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Shaun Ryder*2

SHAUN RYDER has got himself a personal assistant. Rather than the Mancunian Miss Moneypenny we’d hoped for, Gaz, a childhood friend of Ryder’s who has worked with him for years off and on, turns up to escort us to the pub in Hadfield where we’re to meet up with the singer.

I’m half-expecting to walk into the pub and find a huge, disembodied Shaun Ryder head waiting for us, just like his memorable if nightmarish appearance in the Gorillaz Dare video – this is Royston Vasey after all – but, of course, Shaun is a good half-hour late so it’s us who are waiting for him. When he does turn up his head is, thankfully, fully attached.

The affable Gary has stepped into the breach since Ryder’s marriage to Felicia – mother of the singer’s youngest child and his unofficial PA – hit problems earlier this year. Ryder begins to explain Gary’s role in the two companies, improbably named Three Little Pigs and Yes Please, which now manage his intricate business affairs. But nothing can ever be that simple for the man still known to his friends as X.

After much umming and aahing and theatrical side-glances around the bar, Ryder decides: “It’s like, er, well, it’s, um .. Put it this way, just say it’s called Yes Please and I’m not going to go into it more than that.”

For someone who likes having an audience as much as Shaun Ryder seems to, the singer is a uniquely uncomfortable interviewee. He’s almost comically paranoid about being misquoted and misinterpreted but, endearingly, can’t open his mouth without saying exactly the wrong thing. In the past, lawyers have quoted his words back to him in court, leading to convoluted explanations about how for example, no, he didn’t make a single penny from the bootlegs of other Factory acts the Mondays used to put together before they actually signed to the label.

Doing press is something he could do without (“I’d rather sit back, keep my mouth shut and get on with things..”) but the reformed Happy Mondays have a gig at the MEN Arena to promote and needs must.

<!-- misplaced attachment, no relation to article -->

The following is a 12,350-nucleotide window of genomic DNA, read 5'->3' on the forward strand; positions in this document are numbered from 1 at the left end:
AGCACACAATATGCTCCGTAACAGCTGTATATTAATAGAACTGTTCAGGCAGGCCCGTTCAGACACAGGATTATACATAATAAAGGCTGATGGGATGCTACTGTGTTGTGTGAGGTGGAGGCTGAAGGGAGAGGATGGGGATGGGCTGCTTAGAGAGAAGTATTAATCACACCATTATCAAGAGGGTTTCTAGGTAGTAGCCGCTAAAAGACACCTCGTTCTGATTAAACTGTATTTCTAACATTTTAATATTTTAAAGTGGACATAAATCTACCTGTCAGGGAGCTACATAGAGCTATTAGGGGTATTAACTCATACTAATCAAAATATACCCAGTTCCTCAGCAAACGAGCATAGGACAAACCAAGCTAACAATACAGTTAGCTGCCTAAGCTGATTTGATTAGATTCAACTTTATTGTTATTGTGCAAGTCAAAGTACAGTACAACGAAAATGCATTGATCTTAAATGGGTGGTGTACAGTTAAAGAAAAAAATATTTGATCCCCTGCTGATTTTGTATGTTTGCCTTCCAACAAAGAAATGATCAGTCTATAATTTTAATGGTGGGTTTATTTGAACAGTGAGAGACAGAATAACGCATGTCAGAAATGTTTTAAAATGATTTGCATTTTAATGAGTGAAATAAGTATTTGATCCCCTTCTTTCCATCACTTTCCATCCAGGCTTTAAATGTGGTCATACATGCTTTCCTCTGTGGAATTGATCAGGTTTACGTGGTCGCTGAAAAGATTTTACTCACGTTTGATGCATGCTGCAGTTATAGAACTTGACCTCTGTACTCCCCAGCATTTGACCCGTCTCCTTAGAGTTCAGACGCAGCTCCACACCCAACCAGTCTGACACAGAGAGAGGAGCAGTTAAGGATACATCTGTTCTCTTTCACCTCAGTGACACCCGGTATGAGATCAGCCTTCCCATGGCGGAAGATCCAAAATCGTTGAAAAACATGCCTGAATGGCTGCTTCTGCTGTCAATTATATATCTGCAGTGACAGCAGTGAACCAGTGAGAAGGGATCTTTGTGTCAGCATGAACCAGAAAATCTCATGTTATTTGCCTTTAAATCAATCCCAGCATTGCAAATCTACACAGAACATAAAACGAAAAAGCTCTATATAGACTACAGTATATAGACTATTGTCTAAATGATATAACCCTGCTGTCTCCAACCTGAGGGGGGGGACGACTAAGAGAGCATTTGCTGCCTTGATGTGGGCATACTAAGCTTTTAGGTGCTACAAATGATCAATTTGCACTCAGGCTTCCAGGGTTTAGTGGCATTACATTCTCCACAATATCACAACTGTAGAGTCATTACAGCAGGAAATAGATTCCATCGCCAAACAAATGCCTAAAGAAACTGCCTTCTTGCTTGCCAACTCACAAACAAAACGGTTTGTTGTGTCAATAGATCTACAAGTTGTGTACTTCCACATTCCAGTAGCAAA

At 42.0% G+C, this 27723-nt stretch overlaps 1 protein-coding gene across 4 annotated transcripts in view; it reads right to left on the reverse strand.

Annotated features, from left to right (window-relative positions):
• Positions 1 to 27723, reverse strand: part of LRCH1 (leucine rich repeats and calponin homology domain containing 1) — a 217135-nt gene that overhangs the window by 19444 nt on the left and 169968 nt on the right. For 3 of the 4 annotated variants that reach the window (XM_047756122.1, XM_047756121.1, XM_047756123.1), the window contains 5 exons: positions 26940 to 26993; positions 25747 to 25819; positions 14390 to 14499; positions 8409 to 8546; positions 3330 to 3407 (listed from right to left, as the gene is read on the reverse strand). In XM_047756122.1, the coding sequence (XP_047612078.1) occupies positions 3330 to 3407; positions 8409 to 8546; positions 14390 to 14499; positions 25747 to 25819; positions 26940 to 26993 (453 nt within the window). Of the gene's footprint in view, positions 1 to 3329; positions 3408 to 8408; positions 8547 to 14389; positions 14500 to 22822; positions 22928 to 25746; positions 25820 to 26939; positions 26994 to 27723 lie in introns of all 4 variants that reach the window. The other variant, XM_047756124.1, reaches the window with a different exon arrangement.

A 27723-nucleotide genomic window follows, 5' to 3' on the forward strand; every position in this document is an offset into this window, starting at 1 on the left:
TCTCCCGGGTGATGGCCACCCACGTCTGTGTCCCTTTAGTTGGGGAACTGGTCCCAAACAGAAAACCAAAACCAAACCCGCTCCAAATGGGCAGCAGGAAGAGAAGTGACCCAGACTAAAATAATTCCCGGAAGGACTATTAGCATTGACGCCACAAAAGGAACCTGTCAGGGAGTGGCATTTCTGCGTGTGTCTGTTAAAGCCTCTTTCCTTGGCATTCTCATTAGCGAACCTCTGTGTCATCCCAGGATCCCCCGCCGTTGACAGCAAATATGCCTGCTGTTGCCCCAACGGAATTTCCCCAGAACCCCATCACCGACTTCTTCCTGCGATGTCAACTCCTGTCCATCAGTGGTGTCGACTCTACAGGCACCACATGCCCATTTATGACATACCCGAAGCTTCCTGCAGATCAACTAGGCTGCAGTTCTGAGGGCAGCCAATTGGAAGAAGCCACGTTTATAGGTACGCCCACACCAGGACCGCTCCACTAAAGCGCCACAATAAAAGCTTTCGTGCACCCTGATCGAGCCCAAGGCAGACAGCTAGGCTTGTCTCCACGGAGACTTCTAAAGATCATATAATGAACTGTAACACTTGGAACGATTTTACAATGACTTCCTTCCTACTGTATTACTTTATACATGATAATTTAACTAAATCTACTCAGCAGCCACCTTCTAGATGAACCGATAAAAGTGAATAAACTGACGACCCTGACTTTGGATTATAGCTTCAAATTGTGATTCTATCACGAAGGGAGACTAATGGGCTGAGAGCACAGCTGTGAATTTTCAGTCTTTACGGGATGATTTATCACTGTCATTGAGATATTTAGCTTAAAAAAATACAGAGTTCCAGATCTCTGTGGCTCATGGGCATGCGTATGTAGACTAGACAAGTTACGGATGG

At one point Ryder talks movingly about 20 years of being looked at and observed and you can’t help but feel for him. The rock’n’roll lifestyle has undoubtedly had an effect on the artist formerly known as Baby Horse, but then so has sitting on his arse watching satellite TV in Hadfield for the best part of five years. It’s called being over 40.

Either way, Ryder seems as sharp as he ever was (sartorially this manifests itself in head-to-toe Adidas clobber) and, after a couple of false starts retreading old material at the Get Loaded festivals, the reformed Mondays – featuring only Ryder, Bez and drummer Gary Whelan from the original line-up – are now working on new music.

While he is on record as saying that he “couldn’t give a fuck” whether the Mondays went down in musical history or not, Ryder is clearly a lot more comfortable now that they are able to record new material – the first release being the decidedly Black Grape-ish Playground Superstar from the Goal! soundtrack.

“We was unable to sort out things, with the name and everything, and this and that, and copyright, and it was taking years, as well as other court cases. It all meant we couldn’t record. So every three or six years, we come out and do a show. It’s no good if you’re out every fucking week or out all the time, you’re just working your way down to chicken-in-a-basket.”

Why is it important not to end up on that circuit?

“Well, if I wanted a real job, I would’ve got one. Wouldn’t you?”

But for a lot of bands who reform, that’s good enough for them.

“Basically, right, that’s cool for them and I’m not knocking them for it but y’know, there’s other things in life that you can do, and still make music or whatever. You can produce music. Gaz, me, Bez, we fucking .. we do what we do, y’know.”

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Mark E Smith *2

MARK E SMITH of the Fall is talking to me, eyeball to eyeball, giving me a few pointers about how I might like to approach our interview:

“Is he an idiot like Oasis? Or is he friendly like New Order? Or is he reclusive like Morrissey?” he whines in a fey, airhead manner, before snapping back into reality and fixing me with a surprisingly steely and clear-eyed gaze. “Say what you want. But watch your back.”

MES doesn’t have much time for the people others might regard as his contemporaries. If you see Manchester as one big happy musical family, Smith is the surly step-child in the corner, loudly singing off-key and out of time, spoiling it for everyone. Loving the fact that he is spoiling it for everyone.

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Bebel Gilberto

I’D LOVE to be able to pretend that bossa nova has been a big part of my life for years and years, but the fact is I didn’t really get it – or any of that easy, lounge stuff – until I heard Bebel Gilberto’s major label debut, Tanto Tempo, in 2000. After that, there was no stopping me.